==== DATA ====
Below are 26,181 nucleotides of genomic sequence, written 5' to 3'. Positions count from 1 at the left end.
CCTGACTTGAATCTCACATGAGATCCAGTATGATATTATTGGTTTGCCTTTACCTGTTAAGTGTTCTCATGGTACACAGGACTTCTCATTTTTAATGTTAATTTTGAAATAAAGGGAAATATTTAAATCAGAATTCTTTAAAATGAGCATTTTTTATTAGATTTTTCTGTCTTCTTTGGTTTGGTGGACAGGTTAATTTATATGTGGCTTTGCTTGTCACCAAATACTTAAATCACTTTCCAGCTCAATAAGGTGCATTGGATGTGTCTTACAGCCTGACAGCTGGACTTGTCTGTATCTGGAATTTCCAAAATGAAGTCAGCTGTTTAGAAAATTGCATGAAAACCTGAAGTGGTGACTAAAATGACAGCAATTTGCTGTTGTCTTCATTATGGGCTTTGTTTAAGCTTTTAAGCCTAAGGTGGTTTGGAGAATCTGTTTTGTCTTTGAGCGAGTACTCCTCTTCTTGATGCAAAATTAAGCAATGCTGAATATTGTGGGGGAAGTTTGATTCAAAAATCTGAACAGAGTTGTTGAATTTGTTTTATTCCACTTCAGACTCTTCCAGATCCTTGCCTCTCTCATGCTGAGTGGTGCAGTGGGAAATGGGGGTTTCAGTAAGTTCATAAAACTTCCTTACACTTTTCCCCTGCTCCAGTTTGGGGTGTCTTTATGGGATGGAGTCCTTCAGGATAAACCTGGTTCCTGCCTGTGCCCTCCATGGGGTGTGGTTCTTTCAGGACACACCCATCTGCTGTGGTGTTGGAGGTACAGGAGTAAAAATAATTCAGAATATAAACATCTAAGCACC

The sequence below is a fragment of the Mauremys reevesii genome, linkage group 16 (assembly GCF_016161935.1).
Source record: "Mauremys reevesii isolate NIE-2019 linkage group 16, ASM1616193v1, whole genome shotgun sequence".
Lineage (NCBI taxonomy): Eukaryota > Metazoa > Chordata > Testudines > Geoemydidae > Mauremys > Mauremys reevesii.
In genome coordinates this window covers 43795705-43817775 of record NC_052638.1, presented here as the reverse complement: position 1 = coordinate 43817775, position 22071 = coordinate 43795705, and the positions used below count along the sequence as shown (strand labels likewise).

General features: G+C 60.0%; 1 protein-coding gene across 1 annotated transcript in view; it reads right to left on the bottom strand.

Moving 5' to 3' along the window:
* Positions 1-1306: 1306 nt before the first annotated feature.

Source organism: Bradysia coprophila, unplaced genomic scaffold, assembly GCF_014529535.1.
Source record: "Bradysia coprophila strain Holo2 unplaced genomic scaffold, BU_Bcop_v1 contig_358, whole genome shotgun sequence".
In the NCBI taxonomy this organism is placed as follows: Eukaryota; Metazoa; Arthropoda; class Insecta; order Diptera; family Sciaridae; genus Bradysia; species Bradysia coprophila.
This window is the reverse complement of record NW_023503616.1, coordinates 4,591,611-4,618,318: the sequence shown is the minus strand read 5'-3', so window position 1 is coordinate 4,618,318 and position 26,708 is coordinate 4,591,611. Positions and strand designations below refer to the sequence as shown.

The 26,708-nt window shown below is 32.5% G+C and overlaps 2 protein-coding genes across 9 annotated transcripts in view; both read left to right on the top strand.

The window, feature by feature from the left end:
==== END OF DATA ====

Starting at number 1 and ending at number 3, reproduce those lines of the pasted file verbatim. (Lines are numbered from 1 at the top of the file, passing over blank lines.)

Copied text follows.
Below are 26,181 nucleotides of genomic sequence, written 5' to 3'. Positions count from 1 at the left end.
CCTGACTTGAATCTCACATGAGATCCAGTATGATATTATTGGTTTGCCTTTACCTGTTAAGTGTTCTCATGGTACACAGGACTTCTCATTTTTAATGTTAATTTTGAAATAAAGGGAAATATTTAAATCAGAATTCTTTAAAATGAGCATTTTTTATTAGATTTTTCTGTCTTCTTTGGTTTGGTGGACAGGTTAATTTATATGTGGCTTTGCTTGTCACCAAATACTTAAATCACTTTCCAGCTCAATAAGGTGCATTGGATGTGTCTTACAGCCTGACAGCTGGACTTGTCTGTATCTGGAATTTCCAAAATGAAGTCAGCTGTTTAGAAAATTGCATGAAAACCTGAAGTGGTGACTAAAATGACAGCAATTTGCTGTTGTCTTCATTATGGGCTTTGTTTAAGCTTTTAAGCCTAAGGTGGTTTGGAGAATCTGTTTTGTCTTTGAGCGAGTACTCCTCTTCTTGATGCAAAATTAAGCAATGCTGAATATTGTGGGGGAAGTTTGATTCAAAAATCTGAACAGAGTTGTTGAATTTGTTTTATTCCACTTCAGACTCTTCCAGATCCTTGCCTCTCTCATGCTGAGTGGTGCAGTGGGAAATGGGGGTTTCAGTAAGTTCATAAAACTTCCTTACACTTTTCCCCTGCTCCAGTTTGGGGTGTCTTTATGGGATGGAGTCCTTCAGGATAAACCTGGTTCCTGCCTGTGCCCTCCATGGGGTGTGGTTCTTTCAGGACACACCCATCTGCTGTGGTGTTGGAGGTACAGGAGTAAAAATAATTCAGAATATAAACATCTAAGCACC

The sequence below is a fragment of the Mauremys reevesii genome, linkage group 16 (assembly GCF_016161935.1).